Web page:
WINEMAG.COM – No single place grows every grape variety equally well. Moreover, grapes know nothing about imaginary lines like state borders. In the Pacific Northwest, enterprising winemakers reach into neighboring states to tap great vineyard sources and craft compelling wines.
South to Oregon
For half a century, Washington’s winegrowers have been an irresistible force, consistently proving the experts wrong. Since the state began its long march toward recognition as a world-class wine region, vintners there have expanded the range of viable grapes. First, it was Riesling, then other cool-climate whites, followed by more southern reds and whites from France, Italy and Spain.
One grape, however, has proven to be an immovable object here: Pinot Noir.
Decades ago, Oregon claimed Pinot Noir as its signature variety. But in Washington, it has proved vexing. With few exceptions—mostly sparkling wines or the occasional rosé—Pinot Noir has been a bust in the Columbia Valley. Nor has it thrived in western Washington, despite some 40 years of trying.
What happens when an irresistible force meets an immovable object? No fewer than a dozen Washington winemakers have taken on that challenge. Each tackles Pinot Noir in small-lot, experimental projects. The catch? They purchase and, in some instances, plant grapes in Oregon.
The importance of these projects can’t be denied. There are several top-tier winemakers behind them, and a few have even bigger plans.
John Abbott left Abeja Winery in Walla Walla to ultimately build Devona, a winery in Oregon. Chris Figgins has released several vintages of his Toil Oregon project while he continued to make Washington-based Leonetti Cellar and Figgins Family wines. He recently purchased land and planted a vineyard in the Chehalem Mountain American Viticultural Area (AVA). Mark McNeilly (Mark Ryan Winery) has debuted four wines under the brand name Megan Anne.
David O’Reilly, who founded Oregon’s Owen Roe winery but also made Washington wines, has moved to Yakima Valley, but continues to produce a stellar lineup of Oregon Pinots. Jon Meuret (Maison Bleue), Chris Sparkman (Sparkman Cellars), Chris Dowsett (Buty) and Rob Newsom (Boudreaux) all have Oregon Pinots queued up.
For Newsom, Dowsett, Figgins and Abbott, hauling the grapes back to their facilities in Washington State can be a seven-hour drive that must be done in a single day, after the grapes are picked. For some, it is a labor of love.
“Pinot Noir was my first wine love, and it’s like seeing an old, old friend,” says Abbott. “I love its expressiveness, combined with its ability to reach flavor maturity at lower sugar levels. I also love the challenge of making it the best it can be in the toughest of vintages.”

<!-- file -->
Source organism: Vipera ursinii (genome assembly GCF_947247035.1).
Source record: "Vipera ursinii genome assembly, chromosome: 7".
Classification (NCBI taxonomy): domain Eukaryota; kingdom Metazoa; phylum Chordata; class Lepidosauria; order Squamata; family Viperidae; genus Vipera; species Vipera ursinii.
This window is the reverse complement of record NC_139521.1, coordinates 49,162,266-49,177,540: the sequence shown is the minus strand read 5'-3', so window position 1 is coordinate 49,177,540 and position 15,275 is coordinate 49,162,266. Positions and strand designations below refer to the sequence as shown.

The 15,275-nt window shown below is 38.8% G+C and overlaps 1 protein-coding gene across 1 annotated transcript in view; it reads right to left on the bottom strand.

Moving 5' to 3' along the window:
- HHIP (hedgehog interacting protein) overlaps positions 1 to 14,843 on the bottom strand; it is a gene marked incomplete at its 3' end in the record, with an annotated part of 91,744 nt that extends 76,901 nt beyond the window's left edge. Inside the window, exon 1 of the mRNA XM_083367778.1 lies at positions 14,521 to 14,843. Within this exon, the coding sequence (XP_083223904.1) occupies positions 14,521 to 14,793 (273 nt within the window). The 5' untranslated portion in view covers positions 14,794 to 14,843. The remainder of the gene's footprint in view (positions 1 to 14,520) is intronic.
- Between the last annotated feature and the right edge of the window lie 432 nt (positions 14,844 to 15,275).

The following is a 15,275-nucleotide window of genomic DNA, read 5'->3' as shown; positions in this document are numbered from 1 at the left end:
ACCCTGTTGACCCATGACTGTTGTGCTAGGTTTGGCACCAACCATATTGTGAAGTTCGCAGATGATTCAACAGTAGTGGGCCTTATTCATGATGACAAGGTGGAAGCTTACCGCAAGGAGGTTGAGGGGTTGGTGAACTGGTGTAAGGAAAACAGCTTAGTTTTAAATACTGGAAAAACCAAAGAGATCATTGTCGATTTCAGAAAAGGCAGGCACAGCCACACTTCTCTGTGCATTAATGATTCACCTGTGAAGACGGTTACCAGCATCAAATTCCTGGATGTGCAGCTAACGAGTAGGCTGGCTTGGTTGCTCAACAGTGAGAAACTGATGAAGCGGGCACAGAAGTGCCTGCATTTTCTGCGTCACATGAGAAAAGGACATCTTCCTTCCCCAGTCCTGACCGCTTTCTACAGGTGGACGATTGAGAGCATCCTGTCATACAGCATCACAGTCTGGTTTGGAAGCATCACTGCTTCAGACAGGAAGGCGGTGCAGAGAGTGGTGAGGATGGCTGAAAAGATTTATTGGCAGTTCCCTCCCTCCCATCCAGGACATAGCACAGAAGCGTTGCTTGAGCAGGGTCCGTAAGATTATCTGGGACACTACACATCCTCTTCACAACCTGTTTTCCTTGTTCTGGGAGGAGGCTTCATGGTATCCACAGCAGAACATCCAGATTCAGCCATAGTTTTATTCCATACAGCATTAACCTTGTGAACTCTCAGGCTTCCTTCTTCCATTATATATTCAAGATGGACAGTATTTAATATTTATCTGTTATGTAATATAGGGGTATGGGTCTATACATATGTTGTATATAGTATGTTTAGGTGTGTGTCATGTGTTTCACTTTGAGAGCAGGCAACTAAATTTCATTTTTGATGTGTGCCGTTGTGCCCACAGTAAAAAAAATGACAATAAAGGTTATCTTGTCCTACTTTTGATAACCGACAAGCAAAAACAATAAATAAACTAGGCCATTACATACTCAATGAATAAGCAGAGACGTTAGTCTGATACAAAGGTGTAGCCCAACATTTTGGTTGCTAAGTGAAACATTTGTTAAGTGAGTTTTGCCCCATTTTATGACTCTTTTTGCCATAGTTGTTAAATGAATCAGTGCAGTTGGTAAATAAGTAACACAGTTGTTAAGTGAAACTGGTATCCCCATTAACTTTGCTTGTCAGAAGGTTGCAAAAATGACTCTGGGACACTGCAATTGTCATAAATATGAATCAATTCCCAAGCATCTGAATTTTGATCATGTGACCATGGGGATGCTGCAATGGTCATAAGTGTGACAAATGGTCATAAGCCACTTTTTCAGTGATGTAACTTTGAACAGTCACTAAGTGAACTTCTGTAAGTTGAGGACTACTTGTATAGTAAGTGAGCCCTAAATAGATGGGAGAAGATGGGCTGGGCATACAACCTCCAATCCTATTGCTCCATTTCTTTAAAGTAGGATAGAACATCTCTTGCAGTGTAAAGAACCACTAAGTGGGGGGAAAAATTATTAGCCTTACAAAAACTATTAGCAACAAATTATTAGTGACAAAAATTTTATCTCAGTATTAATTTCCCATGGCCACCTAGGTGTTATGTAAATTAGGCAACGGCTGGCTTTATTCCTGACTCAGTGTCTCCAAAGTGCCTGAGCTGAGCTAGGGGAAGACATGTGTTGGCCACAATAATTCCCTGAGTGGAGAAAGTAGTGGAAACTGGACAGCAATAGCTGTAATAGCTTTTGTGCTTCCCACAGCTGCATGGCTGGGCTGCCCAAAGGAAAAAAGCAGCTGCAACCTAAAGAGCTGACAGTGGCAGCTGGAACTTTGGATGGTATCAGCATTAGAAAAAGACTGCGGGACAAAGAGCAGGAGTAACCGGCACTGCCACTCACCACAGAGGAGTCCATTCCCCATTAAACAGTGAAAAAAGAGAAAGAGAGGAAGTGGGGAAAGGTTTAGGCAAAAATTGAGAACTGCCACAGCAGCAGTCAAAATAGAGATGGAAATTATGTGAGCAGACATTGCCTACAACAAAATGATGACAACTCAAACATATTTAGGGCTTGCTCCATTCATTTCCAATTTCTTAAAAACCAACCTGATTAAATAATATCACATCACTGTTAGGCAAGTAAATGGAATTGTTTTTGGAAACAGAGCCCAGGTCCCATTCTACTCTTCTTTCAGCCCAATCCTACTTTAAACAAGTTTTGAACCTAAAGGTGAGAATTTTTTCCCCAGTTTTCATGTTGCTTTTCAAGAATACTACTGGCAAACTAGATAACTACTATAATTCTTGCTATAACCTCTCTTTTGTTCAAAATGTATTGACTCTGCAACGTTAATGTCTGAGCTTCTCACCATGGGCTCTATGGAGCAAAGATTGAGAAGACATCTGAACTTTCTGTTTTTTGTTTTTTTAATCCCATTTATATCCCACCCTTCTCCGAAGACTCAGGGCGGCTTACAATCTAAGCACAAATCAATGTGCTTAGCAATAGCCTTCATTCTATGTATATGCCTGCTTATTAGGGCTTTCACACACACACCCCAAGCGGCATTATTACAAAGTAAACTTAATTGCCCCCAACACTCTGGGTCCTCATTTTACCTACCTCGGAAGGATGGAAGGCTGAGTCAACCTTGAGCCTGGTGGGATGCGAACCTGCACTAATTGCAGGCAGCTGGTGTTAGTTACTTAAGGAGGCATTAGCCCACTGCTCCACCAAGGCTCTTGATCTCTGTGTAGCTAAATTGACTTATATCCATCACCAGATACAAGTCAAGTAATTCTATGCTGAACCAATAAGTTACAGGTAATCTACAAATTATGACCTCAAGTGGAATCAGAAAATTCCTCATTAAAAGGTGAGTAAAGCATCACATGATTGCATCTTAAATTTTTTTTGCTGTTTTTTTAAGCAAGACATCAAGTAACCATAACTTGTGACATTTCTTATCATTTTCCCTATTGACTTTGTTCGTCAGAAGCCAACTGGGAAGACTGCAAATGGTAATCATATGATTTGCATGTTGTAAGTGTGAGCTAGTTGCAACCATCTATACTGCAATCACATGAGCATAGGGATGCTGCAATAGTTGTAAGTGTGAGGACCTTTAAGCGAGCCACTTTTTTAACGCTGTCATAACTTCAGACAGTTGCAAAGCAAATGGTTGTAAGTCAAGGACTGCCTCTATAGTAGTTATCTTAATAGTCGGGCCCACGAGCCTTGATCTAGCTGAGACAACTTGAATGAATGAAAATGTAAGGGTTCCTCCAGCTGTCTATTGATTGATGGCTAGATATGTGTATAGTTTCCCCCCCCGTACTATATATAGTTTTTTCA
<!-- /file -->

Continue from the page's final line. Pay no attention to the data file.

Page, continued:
For Figgins, the answer is a long-standing love of Oregon Pinot, going back some 15 years.
“I made small practice lots in 2010 and 2011. I started casually, and then seriously, kicking dirt and dreaming about planting a vineyard there,” he says.
That vineyard is now reality, with the first six acres planted last year. An onsite winery is also planned.
Meuret, who built a reputation focused on Rhône varieties, is also onto Pinot. He says that the transition wasn’t that difficult.
“My style of winemaking has always had a Burgundian approach to it,” he says. “In some ways, I was already producing Pinot Noir [stylistically], but in fact, I was using Grenache or Syrah.”
For Dowsett, it’s a return to his winemaking roots when he worked on the family vineyard on the old Charles Coury property (now David Hill winery). Now, with grapes from his sister’s vineyard on Pete’s Mountain, he has a rosé in limited release and a full-on Pinot Noir in the bottle for spring.
Along with the distance involved, another challenge: Federal labeling regulations do not allow Washington winemakers to use anything but Oregon as an appellation on any wines vinified in Washington.
O’Reilly, of Owen Roe, avoids that problem, as he makes his Pinots in Oregon. He says that his move into Washington has had a positive impact.
“It actually changes the mindset slightly,” he says. “If there’s any take-home message looking at producing Pinot Noir from a Washington perspective, it’s that this grape is so much more delicate than Bordeaux and Rhône varieties. We are fixated on processing cooler fruit than before, that will retain more whole berries in fermentation in order to have texture and perfume.”
Despite the challenges, these producers make excellent wines, and they put a bit of a Washington spin on Oregon grapes. The immovable object, though not entirely displaced, has at least budged.
Paul Gregutt, Wine Enthusiast